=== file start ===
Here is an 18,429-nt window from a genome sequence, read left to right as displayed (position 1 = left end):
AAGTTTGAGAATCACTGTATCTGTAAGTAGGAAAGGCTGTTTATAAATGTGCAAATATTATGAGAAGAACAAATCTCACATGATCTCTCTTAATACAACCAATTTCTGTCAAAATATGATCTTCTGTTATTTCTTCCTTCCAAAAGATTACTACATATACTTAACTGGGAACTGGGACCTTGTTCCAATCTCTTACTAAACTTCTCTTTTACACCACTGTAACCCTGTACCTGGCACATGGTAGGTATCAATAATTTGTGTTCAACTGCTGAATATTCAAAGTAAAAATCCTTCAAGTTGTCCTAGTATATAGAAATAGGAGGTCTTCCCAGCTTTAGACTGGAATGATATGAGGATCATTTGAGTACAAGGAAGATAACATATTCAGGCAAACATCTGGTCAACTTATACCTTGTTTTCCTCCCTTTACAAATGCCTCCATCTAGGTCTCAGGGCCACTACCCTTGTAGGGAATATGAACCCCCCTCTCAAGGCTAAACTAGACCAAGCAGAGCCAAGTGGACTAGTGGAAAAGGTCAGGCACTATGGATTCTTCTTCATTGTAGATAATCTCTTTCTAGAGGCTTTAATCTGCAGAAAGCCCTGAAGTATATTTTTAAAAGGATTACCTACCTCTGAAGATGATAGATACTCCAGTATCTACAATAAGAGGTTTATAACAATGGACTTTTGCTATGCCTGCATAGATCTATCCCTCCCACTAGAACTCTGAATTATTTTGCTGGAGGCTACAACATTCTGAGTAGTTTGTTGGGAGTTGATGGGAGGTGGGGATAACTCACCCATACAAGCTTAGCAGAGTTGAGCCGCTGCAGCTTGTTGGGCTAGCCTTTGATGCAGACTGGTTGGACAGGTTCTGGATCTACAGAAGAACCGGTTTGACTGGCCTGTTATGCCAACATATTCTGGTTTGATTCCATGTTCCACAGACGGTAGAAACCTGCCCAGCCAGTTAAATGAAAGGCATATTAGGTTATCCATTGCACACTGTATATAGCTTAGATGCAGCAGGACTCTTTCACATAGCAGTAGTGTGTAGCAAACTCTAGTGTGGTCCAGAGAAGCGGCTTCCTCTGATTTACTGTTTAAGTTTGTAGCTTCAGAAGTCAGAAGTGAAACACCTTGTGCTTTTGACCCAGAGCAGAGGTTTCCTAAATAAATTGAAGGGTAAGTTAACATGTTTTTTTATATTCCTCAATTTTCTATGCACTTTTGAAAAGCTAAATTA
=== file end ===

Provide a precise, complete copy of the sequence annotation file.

Here is an 18,429-nt window from a genome sequence, read left to right as displayed (position 1 = left end):
AAGTTTGAGAATCACTGTATCTGTAAGTAGGAAAGGCTGTTTATAAATGTGCAAATATTATGAGAAGAACAAATCTCACATGATCTCTCTTAATACAACCAATTTCTGTCAAAATATGATCTTCTGTTATTTCTTCCTTCCAAAAGATTACTACATATACTTAACTGGGAACTGGGACCTTGTTCCAATCTCTTACTAAACTTCTCTTTTACACCACTGTAACCCTGTACCTGGCACATGGTAGGTATCAATAATTTGTGTTCAACTGCTGAATATTCAAAGTAAAAATCCTTCAAGTTGTCCTAGTATATAGAAATAGGAGGTCTTCCCAGCTTTAGACTGGAATGATATGAGGATCATTTGAGTACAAGGAAGATAACATATTCAGGCAAACATCTGGTCAACTTATACCTTGTTTTCCTCCCTTTACAAATGCCTCCATCTAGGTCTCAGGGCCACTACCCTTGTAGGGAATATGAACCCCCCTCTCAAGGCTAAACTAGACCAAGCAGAGCCAAGTGGACTAGTGGAAAAGGTCAGGCACTATGGATTCTTCTTCATTGTAGATAATCTCTTTCTAGAGGCTTTAATCTGCAGAAAGCCCTGAAGTATATTTTTAAAAGGATTACCTACCTCTGAAGATGATAGATACTCCAGTATCTACAATAAGAGGTTTATAACAATGGACTTTTGCTATGCCTGCATAGATCTATCCCTCCCACTAGAACTCTGAATTATTTTGCTGGAGGCTACAACATTCTGAGTAGTTTGTTGGGAGTTGATGGGAGGTGGGGATAACTCACCCATACAAGCTTAGCAGAGTTGAGCCGCTGCAGCTTGTTGGGCTAGCCTTTGATGCAGACTGGTTGGACAGGTTCTGGATCTACAGAAGAACCGGTTTGACTGGCCTGTTATGCCAACATATTCTGGTTTGATTCCATGTTCCACAGACGGTAGAAACCTGCCCAGCCAGTTAAATGAAAGGCATATTAGGTTATCCATTGCACACTGTATATAGCTTAGATGCAGCAGGACTCTTTCACATAGCAGTAGTGTGTAGCAAACTCTAGTGTGGTCCAGAGAAGCGGCTTCCTCTGATTTACTGTTTAAGTTTGTAGCTTCAGAAGTCAGAAGTGAAACACCTTGTGCTTTTGACCCAGAGCAGAGGTTTCCTAAATAAATTGAAGGGTAAGTTAACATGTTTTTTTATATTCCTCAATTTTCTATGCACTTTTGAAAAGCTAAATTA